The District line has turned 150 years old, and we are celebrating its past, present and future throughout 2019, as part of TfL’s District 150 celebrations. In this first blog installment, our curator Simon Murphy unravels the history of the District line through maps from London Transport Museum’s collection.
Westminster Bridge station on the first section of the Metropolitan District Railway, 1868
The oldest part of what is now the District line opened on 24 December 1868, from South Kensington to Westminster. This map was hand-drawn as an exact record of the railway and where it ran. It was standard practice well into the 20th century to use existing, commercially produced street maps of London and simply print the railway line on top, usually in red. Maps of this period were large and functioned as street maps as well as railway maps, but as they got smaller they had to be simplified.
Extension of the Metropolitan District Railway from Blackfriars to Mansion House, 1871
As the title in the top left suggests, in the early years the Metropolitan and Metropolitan District Railway companies worked closely together. Four Metropolitan directors sat on the District’s board, and trains for the District were initially provided by the Metropolitan. It was expected that the two companies would merge on completion of the Circle line, but relations between the two companies soon soured, and they became bitter rivals.
District Railway map of London, 1876
The bright colours and bold sans serif typeface of this map make it look quite modern, despite its age. When unfolded, these maps could often be more than a metre wide, but they were still considered ‘pocket size’. Note how the river and a tangle of local railways is bursting out of the left-hand side of the frame! The company’s operating name no longer includes the word ‘Metropolitan’, but has been shortened to the District Railway.
Improved District Railway map of London, 1884
After much rancour, and with Government intervention, the District and Metropolitan Railways eventually co-operated over closing the gap between Aldgate and Mansion House to complete the circle. On top of the feud between the two directors, James Staat Forbes and Edward Watkin, both companies were struggling financially at the time. They were more interested in tapping profitable suburban traffic than in collaborating to provide an intensive urban service. Nevertheless, the ‘Inner Circle’ finally opened for public service on 6 October 1884.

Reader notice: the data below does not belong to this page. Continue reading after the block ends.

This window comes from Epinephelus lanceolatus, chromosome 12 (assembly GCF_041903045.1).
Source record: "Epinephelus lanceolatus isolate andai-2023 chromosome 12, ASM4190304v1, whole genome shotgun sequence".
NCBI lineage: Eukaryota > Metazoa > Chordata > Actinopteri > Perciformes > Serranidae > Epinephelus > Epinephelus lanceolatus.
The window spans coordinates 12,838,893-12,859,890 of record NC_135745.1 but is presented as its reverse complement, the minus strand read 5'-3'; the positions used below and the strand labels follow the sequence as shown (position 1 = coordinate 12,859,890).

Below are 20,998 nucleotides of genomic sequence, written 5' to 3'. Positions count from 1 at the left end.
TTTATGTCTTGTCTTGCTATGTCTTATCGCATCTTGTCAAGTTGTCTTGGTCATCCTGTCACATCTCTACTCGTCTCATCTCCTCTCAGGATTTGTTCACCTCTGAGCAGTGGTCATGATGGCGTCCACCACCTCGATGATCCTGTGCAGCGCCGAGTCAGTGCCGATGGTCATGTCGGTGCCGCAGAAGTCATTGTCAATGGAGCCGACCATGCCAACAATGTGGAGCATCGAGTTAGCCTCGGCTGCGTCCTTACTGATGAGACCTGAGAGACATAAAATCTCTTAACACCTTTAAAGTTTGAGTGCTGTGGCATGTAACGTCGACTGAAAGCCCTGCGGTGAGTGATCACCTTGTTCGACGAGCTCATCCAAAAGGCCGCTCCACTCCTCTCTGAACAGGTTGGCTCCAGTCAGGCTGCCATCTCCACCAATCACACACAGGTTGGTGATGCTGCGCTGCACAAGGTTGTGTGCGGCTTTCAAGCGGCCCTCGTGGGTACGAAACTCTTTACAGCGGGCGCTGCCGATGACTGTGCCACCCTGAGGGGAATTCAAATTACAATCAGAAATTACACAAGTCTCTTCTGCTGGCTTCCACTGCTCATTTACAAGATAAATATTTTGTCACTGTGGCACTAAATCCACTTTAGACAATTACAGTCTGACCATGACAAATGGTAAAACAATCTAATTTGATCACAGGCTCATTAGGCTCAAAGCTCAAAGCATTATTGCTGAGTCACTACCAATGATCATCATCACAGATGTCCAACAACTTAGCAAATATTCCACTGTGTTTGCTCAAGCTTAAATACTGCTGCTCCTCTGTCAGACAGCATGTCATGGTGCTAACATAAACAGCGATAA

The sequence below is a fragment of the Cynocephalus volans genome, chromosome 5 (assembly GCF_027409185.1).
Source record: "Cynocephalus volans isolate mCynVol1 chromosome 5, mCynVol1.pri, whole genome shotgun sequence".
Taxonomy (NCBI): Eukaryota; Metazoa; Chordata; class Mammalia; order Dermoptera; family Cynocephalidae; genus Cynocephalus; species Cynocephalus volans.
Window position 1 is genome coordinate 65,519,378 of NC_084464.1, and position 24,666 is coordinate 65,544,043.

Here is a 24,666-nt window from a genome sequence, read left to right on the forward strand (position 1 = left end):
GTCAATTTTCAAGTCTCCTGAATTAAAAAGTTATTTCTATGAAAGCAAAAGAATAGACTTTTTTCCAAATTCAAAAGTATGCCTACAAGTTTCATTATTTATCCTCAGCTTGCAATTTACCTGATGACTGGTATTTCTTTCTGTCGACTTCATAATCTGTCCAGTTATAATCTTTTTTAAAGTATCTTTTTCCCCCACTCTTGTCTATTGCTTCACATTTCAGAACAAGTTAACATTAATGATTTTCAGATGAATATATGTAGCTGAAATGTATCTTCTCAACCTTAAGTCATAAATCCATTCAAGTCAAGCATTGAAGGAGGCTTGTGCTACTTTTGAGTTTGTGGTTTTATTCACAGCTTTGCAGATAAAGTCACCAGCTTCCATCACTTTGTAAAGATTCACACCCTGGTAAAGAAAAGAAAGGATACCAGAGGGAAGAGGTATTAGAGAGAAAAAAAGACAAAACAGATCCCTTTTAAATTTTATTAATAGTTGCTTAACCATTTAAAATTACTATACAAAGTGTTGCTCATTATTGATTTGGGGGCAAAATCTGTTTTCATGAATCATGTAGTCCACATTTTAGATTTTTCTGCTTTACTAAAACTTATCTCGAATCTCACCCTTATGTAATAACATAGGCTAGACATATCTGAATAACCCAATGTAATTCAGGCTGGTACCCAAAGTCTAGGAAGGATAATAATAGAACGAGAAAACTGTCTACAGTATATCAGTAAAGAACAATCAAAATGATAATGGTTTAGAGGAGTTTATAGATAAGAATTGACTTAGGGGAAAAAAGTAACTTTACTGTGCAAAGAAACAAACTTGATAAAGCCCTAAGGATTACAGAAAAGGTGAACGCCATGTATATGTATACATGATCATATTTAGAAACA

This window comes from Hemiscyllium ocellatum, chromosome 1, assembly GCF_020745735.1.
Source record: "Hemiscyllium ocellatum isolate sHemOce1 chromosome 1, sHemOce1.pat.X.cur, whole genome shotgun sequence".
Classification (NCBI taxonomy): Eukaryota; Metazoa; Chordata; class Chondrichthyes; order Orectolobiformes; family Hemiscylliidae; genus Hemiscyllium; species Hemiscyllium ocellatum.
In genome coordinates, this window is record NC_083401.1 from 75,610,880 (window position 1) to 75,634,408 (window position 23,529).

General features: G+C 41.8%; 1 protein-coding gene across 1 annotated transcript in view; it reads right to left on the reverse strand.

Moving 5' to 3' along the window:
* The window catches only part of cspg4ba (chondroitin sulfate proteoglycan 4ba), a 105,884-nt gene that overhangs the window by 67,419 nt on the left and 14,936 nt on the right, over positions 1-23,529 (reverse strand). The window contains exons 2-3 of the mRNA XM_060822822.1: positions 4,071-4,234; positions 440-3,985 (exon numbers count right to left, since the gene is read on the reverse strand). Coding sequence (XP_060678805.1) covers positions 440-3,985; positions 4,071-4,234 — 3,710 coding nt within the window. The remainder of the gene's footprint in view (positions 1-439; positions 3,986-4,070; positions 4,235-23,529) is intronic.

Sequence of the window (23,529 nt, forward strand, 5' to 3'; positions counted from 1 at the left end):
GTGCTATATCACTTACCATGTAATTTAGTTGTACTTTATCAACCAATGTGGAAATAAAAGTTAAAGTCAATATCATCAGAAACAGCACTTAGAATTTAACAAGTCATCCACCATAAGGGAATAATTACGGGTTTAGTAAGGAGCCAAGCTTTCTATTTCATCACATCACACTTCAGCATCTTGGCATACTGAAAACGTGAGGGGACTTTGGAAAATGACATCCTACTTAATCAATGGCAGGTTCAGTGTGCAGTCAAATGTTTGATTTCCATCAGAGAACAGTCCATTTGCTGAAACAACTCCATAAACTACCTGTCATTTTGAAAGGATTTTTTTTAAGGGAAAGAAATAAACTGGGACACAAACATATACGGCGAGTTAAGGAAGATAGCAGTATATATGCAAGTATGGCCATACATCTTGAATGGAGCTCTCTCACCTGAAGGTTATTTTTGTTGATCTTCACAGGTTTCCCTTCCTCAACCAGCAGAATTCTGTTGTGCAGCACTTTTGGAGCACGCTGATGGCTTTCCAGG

Cover of the pocket District Railway map, Jubilee edition, 1887
The District Railway was a prolific publisher of London maps in the 1870s and 1880s. For Queen Victoria’s golden jubilee in 1887, they replaced the usual images of local landmarks with a royal portrait and scenes of Britain’s glorious Empire. Benjamin Franklin’s maxim ‘Time is money’ features around the tunnel entrance at the bottom.
District Railway miniature map of London and environs, 1900
Despite being half the width of the earlier folding maps, the District’s first ‘miniature’ maps were still quite cumbersome. This series of maps was originally designed by W E Soar in 1887. Additions and extensions were added to the design as they were built.
District Railway poster map, 1908
This map is about the same size as the full-size Tube maps seen on stations and platforms today. Large maps like this were displayed outside District Railway stations from 1908. The District, and the three new deep-level Tube lines opened in 1906-7, are shown in bold lines on a simplified and slightly distorted map of London. The black lines represent the Underground Electric Railways of London (UERL) system. Other railways are indicated with faint grey lines.
First Underground-branded pocket map, 1908
This map showed all the underground railway companies on the same map for the first time, branded with the UndergrounD logo. It was prompted by the opening of the Franco-British exhibition at the Wood Lane exhibition centre in 1908 (you can see it marked on the left-hand side) which was hugely popular and attracted large numbers of visitors to London. The 1908 London Olympics was held there too. The Head of Underground publicity, Frank Pick, coordinated the production of the map, using a different colour for each line. The District has been green on all colour maps ever since. The UndergrounD brand with the capital U and D was another of Pick’s ideas.
Pocket Underground map, 1930
Fred Stingemore was a talented photographer, designer and artist who worked in the Underground publicity office. His elegant design was used from 1926 to 1932. It simplified the geography of the system, enlarging the central area and doing away with the street background completely. The dotted lines show the new Piccadilly line services that opened in 1932, running alongside the District in the west.
First diagrammatic Underground pocket map, 1933
H C Beck was a draughtsman working in the signalling department when he designed his first ground-breaking Tube map in 1931. It was initially rejected, but Stingemore encouraged him to make some changes and try again a year later. This time it was accepted, still somewhat reluctantly, but when finally issued, it was an instant hit with the public.
The map today: pocket Underground map, December 2018
Remarkably, pocket Tube maps today are the same size as Stingemore’s three-panel maps of the 1920s, albeit with a fourth panel for the key to lines and other information. To fit the furthest reaches of the Overground into the same space, the central area has shrunk again, and text is much smaller. The District has shrunk too, as many western sections originally opened on the District are now only operated by the Piccadilly line.
We will continue to celebrate the District line’s 150th anniversary all throughout the year. Visit our website for more information about the District 150 celebrations.